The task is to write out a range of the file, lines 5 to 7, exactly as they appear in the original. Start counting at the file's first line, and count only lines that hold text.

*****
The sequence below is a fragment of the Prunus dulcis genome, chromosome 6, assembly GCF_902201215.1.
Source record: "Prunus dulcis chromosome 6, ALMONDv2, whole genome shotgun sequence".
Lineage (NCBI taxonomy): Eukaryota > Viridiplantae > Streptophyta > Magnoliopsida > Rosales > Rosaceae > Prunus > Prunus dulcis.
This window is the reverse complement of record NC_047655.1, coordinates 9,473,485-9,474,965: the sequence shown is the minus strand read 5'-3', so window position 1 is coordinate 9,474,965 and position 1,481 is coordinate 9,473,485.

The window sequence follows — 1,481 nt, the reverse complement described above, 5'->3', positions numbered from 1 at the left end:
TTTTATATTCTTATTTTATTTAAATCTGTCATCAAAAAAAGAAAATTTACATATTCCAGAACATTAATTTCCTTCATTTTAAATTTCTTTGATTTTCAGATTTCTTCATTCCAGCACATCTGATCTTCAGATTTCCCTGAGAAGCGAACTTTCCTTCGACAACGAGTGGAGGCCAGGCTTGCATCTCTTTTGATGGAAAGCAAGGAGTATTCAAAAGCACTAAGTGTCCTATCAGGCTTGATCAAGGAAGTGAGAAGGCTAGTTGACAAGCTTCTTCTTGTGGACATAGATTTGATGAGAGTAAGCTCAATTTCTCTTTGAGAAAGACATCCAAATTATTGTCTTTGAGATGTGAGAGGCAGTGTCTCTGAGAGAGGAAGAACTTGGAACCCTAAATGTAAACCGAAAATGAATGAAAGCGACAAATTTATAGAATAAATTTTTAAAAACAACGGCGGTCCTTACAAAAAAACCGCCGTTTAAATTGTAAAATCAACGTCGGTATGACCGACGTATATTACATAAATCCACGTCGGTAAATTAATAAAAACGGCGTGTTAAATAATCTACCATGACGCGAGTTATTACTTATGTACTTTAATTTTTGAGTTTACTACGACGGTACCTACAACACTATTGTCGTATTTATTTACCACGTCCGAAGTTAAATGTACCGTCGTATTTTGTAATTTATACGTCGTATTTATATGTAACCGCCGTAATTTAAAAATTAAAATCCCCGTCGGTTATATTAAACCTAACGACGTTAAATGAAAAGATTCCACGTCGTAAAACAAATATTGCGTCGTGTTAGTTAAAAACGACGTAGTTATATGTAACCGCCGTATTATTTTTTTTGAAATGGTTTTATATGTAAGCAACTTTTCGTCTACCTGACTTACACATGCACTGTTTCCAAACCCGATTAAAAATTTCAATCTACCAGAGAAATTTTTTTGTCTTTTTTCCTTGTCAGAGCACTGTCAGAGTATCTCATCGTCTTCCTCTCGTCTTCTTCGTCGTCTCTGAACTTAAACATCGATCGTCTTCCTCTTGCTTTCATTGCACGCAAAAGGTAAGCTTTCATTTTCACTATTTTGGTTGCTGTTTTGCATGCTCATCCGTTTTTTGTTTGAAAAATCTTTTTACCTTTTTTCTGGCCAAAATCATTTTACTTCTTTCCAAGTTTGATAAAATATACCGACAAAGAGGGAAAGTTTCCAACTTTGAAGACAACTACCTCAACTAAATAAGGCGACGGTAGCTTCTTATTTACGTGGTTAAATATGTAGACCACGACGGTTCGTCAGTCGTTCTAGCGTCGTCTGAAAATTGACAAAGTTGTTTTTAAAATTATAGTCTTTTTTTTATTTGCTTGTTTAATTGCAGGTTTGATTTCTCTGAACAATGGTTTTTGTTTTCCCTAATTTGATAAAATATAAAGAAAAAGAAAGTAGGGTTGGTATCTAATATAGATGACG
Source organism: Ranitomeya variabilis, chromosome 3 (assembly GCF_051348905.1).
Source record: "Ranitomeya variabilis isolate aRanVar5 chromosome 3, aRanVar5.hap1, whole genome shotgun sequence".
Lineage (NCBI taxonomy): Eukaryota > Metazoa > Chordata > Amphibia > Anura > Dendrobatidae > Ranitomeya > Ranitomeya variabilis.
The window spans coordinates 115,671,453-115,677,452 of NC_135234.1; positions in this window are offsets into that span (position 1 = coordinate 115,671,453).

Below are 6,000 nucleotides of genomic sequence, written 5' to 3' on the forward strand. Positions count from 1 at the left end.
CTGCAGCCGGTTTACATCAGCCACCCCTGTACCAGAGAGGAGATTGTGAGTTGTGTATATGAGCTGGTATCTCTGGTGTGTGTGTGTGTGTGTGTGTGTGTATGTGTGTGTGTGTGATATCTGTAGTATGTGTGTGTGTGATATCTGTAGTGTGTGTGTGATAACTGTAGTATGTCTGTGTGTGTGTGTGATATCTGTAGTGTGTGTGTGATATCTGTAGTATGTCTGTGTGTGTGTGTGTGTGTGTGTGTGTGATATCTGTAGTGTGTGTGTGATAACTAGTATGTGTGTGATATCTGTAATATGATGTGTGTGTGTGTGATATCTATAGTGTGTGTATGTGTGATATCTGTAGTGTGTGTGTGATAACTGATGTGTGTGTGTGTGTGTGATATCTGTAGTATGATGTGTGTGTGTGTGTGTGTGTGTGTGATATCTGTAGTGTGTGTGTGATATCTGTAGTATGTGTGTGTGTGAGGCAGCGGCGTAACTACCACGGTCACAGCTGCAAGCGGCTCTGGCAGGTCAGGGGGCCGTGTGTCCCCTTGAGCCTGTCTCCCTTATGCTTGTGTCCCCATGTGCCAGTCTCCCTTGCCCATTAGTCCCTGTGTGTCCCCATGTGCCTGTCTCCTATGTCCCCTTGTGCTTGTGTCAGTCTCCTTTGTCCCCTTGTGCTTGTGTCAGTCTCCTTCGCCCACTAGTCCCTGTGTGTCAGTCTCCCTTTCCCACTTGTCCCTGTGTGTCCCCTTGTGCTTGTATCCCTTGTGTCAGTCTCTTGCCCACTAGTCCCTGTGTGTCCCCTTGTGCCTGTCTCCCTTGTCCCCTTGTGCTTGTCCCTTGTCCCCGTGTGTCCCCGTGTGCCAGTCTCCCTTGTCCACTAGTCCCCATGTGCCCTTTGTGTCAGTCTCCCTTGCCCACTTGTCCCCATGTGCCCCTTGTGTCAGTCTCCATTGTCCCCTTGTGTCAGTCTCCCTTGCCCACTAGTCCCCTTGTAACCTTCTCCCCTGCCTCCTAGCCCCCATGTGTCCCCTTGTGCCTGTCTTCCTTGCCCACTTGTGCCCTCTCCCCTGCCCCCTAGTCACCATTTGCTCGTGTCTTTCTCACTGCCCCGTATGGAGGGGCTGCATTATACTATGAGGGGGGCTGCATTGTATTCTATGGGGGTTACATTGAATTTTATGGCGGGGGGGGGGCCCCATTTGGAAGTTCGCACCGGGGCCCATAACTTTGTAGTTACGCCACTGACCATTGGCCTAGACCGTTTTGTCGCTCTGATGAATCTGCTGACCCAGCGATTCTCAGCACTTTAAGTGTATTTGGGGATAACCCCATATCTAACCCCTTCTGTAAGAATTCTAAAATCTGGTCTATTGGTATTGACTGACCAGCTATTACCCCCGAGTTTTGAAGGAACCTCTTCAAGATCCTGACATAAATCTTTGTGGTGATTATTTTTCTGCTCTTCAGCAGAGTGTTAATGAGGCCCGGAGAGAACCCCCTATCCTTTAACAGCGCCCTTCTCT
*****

The window sequence follows — 1,481 nt, the reverse complement described above, 5'->3', positions numbered from 1 at the left end:
TTTTATATTCTTATTTTATTTAAATCTGTCATCAAAAAAAGAAAATTTACATATTCCAGAACATTAATTTCCTTCATTTTAAATTTCTTTGATTTTCAGATTTCTTCATTCCAGCACATCTGATCTTCAGATTTCCCTGAGAAGCGAACTTTCCTTCGACAACGAGTGGAGGCCAGGCTTGCATCTCTTTTGATGGAAAGCAAGGAGTATTCAAAAGCACTAAGTGTCCTATCAGGCTTGATCAAGGAAGTGAGAAGGCTAGTTGACAAGCTTCTTCTTGTGGACATAGATTTGATGAGAGTAAGCTCAATTTCTCTTTGAGAAAGACATCCAAATTATTGTCTTTGAGATGTGAGAGGCAGTGTCTCTGAGAGAGGAAGAACTTGGAACCCTAAATGTAAACCGAAAATGAATGAAAGCGACAAATTTATAGAATAAATTTTTAAAAACAACGGCGGTCCTTACAAAAAAACCGCCGTTTAAATTGTAAAATCAACGTCGGTATGACCGACGTATATTACATAAATCCACGTCGGTAAATTAATAAAAACGGCGTGTTAAATAATCTACCATGACGCGAGTTATTACTTATGTACTTTAATTTTTGAGTTTACTACGACGGTACCTACAACACTATTGTCGTATTTATTTACCACGTCCGAAGTTAAATGTACCGTCGTATTTTGTAATTTATACGTCGTATTTATATGTAACCGCCGTAATTTAAAAATTAAAATCCCCGTCGGTTATATTAAACCTAACGACGTTAAATGAAAAGATTCCACGTCGTAAAACAAATATTGCGTCGTGTTAGTTAAAAACGACGTAGTTATATGTAACCGCCGTATTATTTTTTTTGAAATGGTTTTATATGTAAGCAACTTTTCGTCTACCTGACTTACACATGCACTGTTTCCAAACCCGATTAAAAATTTCAATCTACCAGAGAAATTTTTTTGTCTTTTTTCCTTGTCAGAGCACTGTCAGAGTATCTCATCGTCTTCCTCTCGTCTTCTTCGTCGTCTCTGAACTTAAACATCGATCGTCTTCCTCTTGCTTTCATTGCACGCAAAAGGTAAGCTTTCATTTTCACTATTTTGGTTGCTGTTTTGCATGCTCATCCGTTTTTTGTTTGAAAAATCTTTTTACCTTTTTTCTGGCCAAAATCATTTTACTTCTTTCCAAGTTTGATAAAATATACCGACAAAGAGGGAAAGTTTCCAACTTTGAAGACAACTACCTCAACTAAATAAGGCGACGGTAGCTTCTTATTTACGTGGTTAAATATGTAGACCACGACGGTTCGTCAGTCGTTCTAGCGTCGTCTGAAAATTGACAAAGTTGTTTTTAAAATTATAGTCTTTTTTTTATTTGCTTGTTTAATTGCAGGTTTGATTTCTCTGAACAATGGTTTTTGTTTTCCCTAATTTGATAAAATATAAAGAAAAAGAAAGTAGGGTTGGTATCTAATATAGATGACG
Source organism: Ranitomeya variabilis, chromosome 3 (assembly GCF_051348905.1).